On a sunny day last August, Daniel Malechuk opened the door to a 77,000-square-foot warehouse just outside Atlanta. Inside, under the soft magenta glow of LED lights, grew five varieties of hydroponic lettuce stacked nine levels high. A handful of employees were busy harvesting the greens. Their pace matched Malechuk’s ambition: to grow 10 million heads of lettuce by next spring.
If they succeed, Kalera, the vertical farming company that began operations in April 2021, will not only have the largest-yield vertical farm in the Southeast but will also be Georgia’s largest lettuce producer.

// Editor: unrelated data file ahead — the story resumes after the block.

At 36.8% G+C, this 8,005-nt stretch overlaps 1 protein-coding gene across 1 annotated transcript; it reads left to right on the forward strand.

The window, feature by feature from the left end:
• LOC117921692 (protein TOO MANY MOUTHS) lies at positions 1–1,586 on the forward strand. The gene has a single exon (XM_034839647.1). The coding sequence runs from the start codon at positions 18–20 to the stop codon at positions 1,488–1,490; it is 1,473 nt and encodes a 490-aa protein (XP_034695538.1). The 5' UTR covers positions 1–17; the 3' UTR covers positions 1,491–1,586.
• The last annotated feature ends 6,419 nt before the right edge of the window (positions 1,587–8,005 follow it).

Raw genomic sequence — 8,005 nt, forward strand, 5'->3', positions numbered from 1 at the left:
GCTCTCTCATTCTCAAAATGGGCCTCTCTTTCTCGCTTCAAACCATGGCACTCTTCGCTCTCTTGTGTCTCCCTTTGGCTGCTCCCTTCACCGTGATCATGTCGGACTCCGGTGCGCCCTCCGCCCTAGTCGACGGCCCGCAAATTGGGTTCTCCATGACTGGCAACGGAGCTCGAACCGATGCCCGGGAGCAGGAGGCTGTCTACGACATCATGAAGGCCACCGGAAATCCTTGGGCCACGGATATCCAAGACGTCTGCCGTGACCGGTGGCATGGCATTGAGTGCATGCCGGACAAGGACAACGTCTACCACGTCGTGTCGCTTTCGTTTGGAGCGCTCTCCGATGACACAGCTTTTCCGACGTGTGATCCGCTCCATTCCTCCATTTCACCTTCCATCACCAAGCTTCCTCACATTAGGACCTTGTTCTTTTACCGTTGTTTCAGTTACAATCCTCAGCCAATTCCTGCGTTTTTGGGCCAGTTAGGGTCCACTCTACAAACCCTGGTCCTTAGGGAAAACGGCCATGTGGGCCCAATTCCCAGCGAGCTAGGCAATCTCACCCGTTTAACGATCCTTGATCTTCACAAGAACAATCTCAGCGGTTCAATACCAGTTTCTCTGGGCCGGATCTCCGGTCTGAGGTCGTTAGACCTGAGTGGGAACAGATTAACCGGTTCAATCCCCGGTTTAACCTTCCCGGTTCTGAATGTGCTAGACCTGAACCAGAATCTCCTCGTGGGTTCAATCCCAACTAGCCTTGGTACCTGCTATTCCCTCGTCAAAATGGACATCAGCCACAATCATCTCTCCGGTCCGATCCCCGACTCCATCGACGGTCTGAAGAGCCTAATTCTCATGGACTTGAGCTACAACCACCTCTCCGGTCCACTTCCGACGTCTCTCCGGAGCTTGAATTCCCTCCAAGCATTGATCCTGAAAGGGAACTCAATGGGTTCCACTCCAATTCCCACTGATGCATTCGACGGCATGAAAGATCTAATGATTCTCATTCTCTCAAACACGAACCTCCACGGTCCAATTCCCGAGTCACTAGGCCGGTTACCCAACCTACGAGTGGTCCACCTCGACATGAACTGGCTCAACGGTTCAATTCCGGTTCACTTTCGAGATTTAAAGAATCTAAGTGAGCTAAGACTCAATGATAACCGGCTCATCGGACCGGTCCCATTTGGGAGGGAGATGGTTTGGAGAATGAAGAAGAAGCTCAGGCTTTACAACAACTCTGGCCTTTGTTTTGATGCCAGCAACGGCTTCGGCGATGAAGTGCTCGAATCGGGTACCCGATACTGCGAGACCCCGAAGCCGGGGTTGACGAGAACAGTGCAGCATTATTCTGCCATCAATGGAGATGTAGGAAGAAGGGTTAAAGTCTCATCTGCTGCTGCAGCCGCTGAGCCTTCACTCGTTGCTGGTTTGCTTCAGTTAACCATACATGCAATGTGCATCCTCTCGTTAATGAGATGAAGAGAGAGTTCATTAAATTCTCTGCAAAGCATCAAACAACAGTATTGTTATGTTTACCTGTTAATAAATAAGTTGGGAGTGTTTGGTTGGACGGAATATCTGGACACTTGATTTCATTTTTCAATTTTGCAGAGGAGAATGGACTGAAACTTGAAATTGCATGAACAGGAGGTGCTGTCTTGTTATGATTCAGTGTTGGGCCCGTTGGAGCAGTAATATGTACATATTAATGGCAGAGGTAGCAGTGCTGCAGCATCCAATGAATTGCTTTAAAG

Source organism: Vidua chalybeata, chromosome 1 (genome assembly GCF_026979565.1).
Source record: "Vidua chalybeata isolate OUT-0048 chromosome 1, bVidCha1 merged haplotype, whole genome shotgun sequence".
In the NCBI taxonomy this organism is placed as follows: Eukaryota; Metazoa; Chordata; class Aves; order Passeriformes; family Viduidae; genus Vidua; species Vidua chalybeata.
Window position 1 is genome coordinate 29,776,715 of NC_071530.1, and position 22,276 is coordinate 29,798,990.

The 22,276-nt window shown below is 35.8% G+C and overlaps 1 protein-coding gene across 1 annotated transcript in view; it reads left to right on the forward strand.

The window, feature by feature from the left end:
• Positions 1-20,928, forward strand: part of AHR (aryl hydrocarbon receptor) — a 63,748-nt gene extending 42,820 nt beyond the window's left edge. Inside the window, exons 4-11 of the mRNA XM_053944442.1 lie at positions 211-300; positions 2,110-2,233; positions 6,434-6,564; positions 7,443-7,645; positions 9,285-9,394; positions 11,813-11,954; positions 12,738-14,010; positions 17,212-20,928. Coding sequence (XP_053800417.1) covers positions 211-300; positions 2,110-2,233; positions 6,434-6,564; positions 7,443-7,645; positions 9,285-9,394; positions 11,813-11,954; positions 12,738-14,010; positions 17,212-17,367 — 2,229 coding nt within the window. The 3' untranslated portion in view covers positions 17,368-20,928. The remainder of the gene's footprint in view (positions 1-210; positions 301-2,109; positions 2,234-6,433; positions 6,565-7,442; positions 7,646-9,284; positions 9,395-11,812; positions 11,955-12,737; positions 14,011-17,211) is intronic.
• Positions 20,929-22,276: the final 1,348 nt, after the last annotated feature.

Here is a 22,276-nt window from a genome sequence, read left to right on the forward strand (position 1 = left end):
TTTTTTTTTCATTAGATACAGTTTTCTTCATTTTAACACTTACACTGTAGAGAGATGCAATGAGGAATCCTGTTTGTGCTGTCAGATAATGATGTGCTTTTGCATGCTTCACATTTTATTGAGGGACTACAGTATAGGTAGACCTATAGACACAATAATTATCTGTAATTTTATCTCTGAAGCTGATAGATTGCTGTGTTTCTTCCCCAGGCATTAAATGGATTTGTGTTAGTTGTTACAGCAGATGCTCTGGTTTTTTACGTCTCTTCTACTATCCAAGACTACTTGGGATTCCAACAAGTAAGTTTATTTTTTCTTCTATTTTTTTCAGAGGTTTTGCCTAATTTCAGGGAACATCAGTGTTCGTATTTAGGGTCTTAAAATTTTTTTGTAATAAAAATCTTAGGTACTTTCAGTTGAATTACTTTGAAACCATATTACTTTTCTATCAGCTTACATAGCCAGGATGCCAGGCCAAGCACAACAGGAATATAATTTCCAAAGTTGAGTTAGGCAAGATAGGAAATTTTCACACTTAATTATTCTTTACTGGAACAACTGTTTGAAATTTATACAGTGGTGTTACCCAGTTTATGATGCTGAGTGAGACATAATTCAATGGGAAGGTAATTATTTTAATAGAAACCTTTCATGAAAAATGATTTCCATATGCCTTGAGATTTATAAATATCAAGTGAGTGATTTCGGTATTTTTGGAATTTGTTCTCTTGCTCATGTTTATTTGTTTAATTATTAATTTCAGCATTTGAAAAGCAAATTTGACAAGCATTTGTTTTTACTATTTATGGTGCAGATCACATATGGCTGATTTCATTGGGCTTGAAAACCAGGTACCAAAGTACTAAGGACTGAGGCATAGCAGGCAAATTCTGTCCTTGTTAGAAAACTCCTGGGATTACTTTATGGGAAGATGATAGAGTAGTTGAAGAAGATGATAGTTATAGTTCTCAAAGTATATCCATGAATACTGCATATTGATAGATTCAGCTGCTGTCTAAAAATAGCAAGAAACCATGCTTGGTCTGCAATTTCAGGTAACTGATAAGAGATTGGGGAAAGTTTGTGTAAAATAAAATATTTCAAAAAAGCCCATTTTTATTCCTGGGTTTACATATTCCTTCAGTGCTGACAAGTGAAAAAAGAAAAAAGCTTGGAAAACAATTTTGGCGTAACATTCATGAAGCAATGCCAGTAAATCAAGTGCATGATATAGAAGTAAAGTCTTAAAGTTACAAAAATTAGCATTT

“The single largest hurdle facing the industry is that it uses a huge amount of electricity,” said Julia Kurnik, director of innovation startups at the World Wildlife Fund. She said vertical farming involves a series of economic and environmental tradeoffs. “It may not make sense everywhere, but if you’re in, say, the Middle East, and you don’t have much land but you can use renewable [solar] energy to power your farm, this may be a huge boon.” She said the source of the energy is crucial to determining the net environmental impact.
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